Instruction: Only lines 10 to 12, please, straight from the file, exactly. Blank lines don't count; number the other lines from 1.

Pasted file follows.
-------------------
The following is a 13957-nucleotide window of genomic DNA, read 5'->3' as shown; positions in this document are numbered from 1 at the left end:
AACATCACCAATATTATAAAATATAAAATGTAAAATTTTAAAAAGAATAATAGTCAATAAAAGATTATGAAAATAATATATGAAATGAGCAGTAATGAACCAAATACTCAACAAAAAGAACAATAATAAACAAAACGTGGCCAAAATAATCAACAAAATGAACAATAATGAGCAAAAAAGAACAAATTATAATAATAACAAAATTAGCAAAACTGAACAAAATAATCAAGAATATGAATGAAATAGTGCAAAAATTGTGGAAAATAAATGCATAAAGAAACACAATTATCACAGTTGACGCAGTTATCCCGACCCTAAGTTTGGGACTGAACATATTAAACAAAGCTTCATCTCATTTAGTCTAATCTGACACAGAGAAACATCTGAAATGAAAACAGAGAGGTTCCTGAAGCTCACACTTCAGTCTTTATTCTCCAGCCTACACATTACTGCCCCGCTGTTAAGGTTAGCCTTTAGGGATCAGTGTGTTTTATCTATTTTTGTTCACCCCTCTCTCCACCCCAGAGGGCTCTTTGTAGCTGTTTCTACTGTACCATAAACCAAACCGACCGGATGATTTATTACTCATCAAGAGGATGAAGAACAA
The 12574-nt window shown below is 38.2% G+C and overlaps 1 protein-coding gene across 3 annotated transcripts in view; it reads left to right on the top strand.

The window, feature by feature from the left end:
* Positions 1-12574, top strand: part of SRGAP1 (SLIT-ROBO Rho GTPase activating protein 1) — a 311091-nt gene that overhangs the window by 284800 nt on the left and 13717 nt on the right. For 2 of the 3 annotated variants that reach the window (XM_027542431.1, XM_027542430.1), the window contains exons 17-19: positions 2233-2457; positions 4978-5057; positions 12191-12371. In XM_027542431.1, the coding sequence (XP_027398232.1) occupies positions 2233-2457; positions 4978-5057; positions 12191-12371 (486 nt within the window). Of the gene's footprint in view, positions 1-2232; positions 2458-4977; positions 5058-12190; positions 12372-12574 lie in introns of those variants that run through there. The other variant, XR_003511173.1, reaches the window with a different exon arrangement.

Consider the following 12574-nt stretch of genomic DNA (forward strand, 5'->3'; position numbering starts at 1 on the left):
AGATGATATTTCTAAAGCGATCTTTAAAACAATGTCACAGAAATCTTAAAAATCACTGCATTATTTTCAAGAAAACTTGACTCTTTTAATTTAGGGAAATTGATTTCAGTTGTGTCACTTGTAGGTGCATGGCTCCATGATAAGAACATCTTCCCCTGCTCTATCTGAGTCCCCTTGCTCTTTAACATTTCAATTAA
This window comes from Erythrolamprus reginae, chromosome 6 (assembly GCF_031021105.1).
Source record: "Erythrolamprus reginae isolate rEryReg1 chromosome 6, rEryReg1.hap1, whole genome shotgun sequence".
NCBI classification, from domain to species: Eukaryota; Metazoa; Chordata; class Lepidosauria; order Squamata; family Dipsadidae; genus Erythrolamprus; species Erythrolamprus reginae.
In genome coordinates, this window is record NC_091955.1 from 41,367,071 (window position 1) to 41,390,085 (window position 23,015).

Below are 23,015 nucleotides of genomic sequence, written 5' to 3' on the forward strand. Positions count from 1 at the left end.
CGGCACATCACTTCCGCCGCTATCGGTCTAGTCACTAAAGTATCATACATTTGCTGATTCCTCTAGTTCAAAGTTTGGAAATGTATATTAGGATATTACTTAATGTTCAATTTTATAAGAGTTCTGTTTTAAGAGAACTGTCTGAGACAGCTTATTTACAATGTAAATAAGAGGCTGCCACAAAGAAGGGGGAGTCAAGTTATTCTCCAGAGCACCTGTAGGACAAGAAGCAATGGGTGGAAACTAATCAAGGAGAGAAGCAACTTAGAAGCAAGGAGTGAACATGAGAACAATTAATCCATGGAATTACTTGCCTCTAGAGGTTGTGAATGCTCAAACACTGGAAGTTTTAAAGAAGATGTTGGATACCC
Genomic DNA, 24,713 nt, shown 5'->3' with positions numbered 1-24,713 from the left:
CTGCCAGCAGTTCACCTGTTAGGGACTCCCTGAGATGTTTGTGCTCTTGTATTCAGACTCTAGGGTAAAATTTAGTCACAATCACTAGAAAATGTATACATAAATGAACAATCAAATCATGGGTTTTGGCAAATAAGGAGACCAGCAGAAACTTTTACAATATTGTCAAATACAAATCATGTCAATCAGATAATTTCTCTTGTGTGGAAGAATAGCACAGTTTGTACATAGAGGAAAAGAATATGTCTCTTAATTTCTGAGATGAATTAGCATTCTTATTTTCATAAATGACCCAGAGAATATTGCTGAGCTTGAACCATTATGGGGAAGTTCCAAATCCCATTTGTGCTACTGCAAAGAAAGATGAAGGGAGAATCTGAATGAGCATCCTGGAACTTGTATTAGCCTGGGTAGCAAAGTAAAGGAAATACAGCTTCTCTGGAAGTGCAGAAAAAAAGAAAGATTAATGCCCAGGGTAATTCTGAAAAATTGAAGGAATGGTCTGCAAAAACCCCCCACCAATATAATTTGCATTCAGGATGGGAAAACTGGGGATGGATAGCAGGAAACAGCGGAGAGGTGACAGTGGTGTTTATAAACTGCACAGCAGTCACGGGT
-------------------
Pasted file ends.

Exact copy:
NCBI classification, from domain to species: Eukaryota; Metazoa; Chordata; class Lepidosauria; order Squamata; family Dipsadidae; genus Erythrolamprus; species Erythrolamprus reginae.
In genome coordinates, this window is record NC_091955.1 from 41,367,071 (window position 1) to 41,390,085 (window position 23,015).

Below are 23,015 nucleotides of genomic sequence, written 5' to 3' on the forward strand. Positions count from 1 at the left end.